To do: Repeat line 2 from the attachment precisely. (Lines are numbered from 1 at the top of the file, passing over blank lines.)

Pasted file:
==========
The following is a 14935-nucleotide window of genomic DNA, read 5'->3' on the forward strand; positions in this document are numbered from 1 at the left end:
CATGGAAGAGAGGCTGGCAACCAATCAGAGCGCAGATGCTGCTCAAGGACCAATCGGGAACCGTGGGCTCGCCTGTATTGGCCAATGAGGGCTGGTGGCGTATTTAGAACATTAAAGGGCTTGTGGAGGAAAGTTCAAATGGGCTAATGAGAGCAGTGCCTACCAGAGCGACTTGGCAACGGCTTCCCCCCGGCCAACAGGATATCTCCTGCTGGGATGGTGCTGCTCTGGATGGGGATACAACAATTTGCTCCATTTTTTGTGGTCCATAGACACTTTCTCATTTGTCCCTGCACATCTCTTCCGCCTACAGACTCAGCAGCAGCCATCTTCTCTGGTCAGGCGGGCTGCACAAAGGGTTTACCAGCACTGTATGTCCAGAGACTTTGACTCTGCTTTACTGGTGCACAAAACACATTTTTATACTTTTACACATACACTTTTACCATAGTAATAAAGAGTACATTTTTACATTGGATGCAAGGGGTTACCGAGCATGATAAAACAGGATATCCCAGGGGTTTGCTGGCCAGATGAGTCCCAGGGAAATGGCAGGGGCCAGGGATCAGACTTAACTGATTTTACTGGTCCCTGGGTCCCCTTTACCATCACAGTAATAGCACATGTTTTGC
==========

CATGGAAGAGAGGCTGGCAACCAATCAGAGCGCAGATGCTGCTCAAGGACCAATCGGGAACCGTGGGCTCGCCTGTATTGGCCAATGAGGGCTGGTGGCGTATTTAGAACATTAAAGGGCTTGTGGAGGAAAGTTCAAATGGGCTAATGAGAGCAGTGCCTACCAGAGCGACTTGGCAACGGCTTCCCCCCGGCCAACAGGATATCTCCTGCTGGGATGGTGCTGCTCTGGATGGGGATACAACAATTTGCTCCATTTTTTGTGGTCCATAGACACTTTCTCATTTGTCCCTGCACATCTCTTCCGCCTACAGACTCAGCAGCAGCCATCTTCTCTGGTCAGGCGGGCTGCACAAAGGGTTTACCAGCACTGTATGTCCAGAGACTTTGACTCTGCTTTACTGGTGCACAAAACACATTTTTATACTTTTACACATACACTTTTACCATAGTAATAAAGAGTACATTTTTACATTGGATGCAAGGGGTTACCGAGCATGATAAAACAGGATATCCCAGGGGTTTGCTGGCCAGATGAGTCCCAGGGAAATGGCAGGGGCCAGGGATCAGACTTAACTGATTTTACTGGTCCCTGGGTCCCCTTTACCATCACAGTAATAGCACATGTTTTGC